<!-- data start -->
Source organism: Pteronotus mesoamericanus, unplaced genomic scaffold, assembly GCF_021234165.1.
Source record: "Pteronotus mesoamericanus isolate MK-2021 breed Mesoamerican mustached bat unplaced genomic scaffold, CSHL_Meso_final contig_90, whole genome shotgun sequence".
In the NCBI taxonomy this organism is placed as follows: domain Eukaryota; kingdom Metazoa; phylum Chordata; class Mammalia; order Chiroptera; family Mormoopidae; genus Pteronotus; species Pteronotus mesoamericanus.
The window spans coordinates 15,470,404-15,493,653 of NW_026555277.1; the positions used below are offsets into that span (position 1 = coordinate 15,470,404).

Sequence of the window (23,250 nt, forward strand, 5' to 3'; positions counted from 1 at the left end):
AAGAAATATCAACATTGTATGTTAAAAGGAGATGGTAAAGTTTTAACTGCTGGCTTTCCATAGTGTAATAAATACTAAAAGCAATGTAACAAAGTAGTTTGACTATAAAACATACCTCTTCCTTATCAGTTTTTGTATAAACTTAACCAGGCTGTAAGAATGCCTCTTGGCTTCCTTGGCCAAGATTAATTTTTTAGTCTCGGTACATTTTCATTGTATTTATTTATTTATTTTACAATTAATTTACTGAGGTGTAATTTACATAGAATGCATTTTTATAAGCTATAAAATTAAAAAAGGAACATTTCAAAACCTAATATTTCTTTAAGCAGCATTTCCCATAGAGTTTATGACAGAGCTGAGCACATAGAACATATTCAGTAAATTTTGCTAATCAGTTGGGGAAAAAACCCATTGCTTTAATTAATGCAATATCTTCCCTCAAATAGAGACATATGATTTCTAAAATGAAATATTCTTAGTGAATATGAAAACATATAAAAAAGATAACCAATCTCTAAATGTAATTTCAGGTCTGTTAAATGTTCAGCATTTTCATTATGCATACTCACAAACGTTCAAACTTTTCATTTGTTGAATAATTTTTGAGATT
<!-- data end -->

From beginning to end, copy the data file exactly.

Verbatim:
Source organism: Pteronotus mesoamericanus, unplaced genomic scaffold, assembly GCF_021234165.1.
Source record: "Pteronotus mesoamericanus isolate MK-2021 breed Mesoamerican mustached bat unplaced genomic scaffold, CSHL_Meso_final contig_90, whole genome shotgun sequence".
In the NCBI taxonomy this organism is placed as follows: domain Eukaryota; kingdom Metazoa; phylum Chordata; class Mammalia; order Chiroptera; family Mormoopidae; genus Pteronotus; species Pteronotus mesoamericanus.
The window spans coordinates 15,470,404-15,493,653 of NW_026555277.1; the positions used below are offsets into that span (position 1 = coordinate 15,470,404).

Sequence of the window (23,250 nt, forward strand, 5' to 3'; positions counted from 1 at the left end):
AAGAAATATCAACATTGTATGTTAAAAGGAGATGGTAAAGTTTTAACTGCTGGCTTTCCATAGTGTAATAAATACTAAAAGCAATGTAACAAAGTAGTTTGACTATAAAACATACCTCTTCCTTATCAGTTTTTGTATAAACTTAACCAGGCTGTAAGAATGCCTCTTGGCTTCCTTGGCCAAGATTAATTTTTTAGTCTCGGTACATTTTCATTGTATTTATTTATTTATTTTACAATTAATTTACTGAGGTGTAATTTACATAGAATGCATTTTTATAAGCTATAAAATTAAAAAAGGAACATTTCAAAACCTAATATTTCTTTAAGCAGCATTTCCCATAGAGTTTATGACAGAGCTGAGCACATAGAACATATTCAGTAAATTTTGCTAATCAGTTGGGGAAAAAACCCATTGCTTTAATTAATGCAATATCTTCCCTCAAATAGAGACATATGATTTCTAAAATGAAATATTCTTAGTGAATATGAAAACATATAAAAAAGATAACCAATCTCTAAATGTAATTTCAGGTCTGTTAAATGTTCAGCATTTTCATTATGCATACTCACAAACGTTCAAACTTTTCATTTGTTGAATAATTTTTGAGATT